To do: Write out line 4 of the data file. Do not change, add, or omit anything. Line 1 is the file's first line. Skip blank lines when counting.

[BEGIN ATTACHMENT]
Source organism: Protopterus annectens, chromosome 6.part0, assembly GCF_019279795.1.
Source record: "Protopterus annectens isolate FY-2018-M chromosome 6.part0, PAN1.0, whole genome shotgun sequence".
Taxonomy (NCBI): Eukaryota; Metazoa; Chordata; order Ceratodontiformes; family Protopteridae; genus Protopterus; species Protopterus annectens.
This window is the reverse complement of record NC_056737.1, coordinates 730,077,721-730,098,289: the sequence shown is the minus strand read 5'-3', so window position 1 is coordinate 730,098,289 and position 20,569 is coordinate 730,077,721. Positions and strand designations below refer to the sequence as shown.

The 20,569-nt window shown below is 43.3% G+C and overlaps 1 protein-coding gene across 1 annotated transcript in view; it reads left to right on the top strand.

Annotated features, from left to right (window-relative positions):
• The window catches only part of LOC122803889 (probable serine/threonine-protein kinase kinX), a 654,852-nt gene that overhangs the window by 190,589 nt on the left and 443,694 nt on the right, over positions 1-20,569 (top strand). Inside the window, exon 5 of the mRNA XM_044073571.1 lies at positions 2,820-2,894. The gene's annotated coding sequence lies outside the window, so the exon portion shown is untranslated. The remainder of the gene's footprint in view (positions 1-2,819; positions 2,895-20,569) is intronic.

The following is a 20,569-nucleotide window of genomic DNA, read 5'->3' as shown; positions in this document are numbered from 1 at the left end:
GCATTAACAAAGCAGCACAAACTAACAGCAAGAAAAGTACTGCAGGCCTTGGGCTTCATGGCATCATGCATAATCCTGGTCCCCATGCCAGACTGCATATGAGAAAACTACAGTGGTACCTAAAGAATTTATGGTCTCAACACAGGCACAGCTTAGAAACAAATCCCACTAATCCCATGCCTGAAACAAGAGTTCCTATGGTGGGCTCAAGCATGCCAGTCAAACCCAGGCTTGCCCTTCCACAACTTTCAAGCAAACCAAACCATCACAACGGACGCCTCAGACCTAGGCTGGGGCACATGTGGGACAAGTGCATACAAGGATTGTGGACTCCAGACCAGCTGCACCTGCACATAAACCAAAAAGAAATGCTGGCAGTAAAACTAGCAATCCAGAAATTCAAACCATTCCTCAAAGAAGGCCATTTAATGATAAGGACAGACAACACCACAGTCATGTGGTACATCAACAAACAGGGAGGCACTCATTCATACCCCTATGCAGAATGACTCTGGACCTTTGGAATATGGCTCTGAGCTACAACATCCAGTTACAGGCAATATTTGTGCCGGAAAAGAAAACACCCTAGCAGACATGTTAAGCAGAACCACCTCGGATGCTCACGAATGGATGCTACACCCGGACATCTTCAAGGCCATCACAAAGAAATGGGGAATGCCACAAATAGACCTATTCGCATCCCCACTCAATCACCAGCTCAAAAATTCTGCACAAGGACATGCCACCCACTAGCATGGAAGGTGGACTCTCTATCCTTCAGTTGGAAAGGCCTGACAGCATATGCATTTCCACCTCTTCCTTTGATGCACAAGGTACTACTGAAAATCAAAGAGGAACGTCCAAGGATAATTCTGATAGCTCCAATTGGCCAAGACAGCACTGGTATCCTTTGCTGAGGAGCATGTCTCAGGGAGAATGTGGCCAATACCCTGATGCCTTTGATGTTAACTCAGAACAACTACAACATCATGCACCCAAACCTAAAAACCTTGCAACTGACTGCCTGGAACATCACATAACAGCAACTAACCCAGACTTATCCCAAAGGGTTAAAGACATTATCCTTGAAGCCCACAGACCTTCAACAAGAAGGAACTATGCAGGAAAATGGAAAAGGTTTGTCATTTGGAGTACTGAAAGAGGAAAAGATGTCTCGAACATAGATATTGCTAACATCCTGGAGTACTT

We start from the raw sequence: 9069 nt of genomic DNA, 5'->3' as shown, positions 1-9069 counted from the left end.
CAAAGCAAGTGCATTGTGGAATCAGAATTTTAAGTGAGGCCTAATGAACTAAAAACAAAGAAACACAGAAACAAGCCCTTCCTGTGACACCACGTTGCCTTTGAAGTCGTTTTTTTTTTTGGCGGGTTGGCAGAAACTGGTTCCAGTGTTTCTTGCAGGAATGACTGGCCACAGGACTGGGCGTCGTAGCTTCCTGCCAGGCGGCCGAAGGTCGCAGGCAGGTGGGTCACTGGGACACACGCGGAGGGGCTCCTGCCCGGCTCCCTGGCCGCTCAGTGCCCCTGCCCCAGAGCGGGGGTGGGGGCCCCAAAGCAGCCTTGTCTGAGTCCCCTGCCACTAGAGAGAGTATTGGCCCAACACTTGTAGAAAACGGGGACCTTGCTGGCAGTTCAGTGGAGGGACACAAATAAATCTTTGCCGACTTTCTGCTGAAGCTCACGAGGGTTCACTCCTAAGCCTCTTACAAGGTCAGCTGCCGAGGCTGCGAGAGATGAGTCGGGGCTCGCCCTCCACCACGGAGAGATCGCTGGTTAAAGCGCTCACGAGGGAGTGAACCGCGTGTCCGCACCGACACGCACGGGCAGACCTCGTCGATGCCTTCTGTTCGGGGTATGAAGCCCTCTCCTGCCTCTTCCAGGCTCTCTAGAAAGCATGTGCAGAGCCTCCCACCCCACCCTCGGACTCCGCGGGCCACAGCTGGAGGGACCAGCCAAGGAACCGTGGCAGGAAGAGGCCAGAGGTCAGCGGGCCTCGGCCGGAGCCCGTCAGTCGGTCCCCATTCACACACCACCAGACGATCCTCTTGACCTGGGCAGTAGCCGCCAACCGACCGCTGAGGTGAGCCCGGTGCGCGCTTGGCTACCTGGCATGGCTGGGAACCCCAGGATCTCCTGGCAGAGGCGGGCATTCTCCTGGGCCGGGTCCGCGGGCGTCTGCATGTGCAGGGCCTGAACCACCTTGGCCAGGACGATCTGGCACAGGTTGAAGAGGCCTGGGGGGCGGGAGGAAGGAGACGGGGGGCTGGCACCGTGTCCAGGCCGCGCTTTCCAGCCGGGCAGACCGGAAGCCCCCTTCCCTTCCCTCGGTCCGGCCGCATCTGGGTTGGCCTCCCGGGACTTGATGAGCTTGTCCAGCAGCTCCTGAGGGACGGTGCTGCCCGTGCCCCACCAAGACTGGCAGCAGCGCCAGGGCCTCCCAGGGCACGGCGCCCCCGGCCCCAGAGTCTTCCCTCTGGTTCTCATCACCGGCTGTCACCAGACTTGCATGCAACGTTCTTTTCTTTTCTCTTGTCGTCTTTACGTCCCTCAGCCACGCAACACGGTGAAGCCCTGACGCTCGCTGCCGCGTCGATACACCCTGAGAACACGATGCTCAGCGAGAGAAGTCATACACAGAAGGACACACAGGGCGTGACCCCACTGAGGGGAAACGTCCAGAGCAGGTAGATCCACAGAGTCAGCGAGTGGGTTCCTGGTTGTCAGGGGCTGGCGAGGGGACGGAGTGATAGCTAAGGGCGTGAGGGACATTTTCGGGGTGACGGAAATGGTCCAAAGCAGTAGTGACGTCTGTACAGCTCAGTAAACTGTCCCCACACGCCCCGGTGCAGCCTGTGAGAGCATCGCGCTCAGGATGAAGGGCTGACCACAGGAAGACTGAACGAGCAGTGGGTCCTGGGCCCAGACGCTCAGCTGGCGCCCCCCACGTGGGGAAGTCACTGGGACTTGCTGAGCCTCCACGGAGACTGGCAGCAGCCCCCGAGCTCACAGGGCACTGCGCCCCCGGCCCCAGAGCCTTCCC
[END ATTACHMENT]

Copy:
This window is the reverse complement of record NC_056737.1, coordinates 730,077,721-730,098,289: the sequence shown is the minus strand read 5'-3', so window position 1 is coordinate 730,098,289 and position 20,569 is coordinate 730,077,721. Positions and strand designations below refer to the sequence as shown.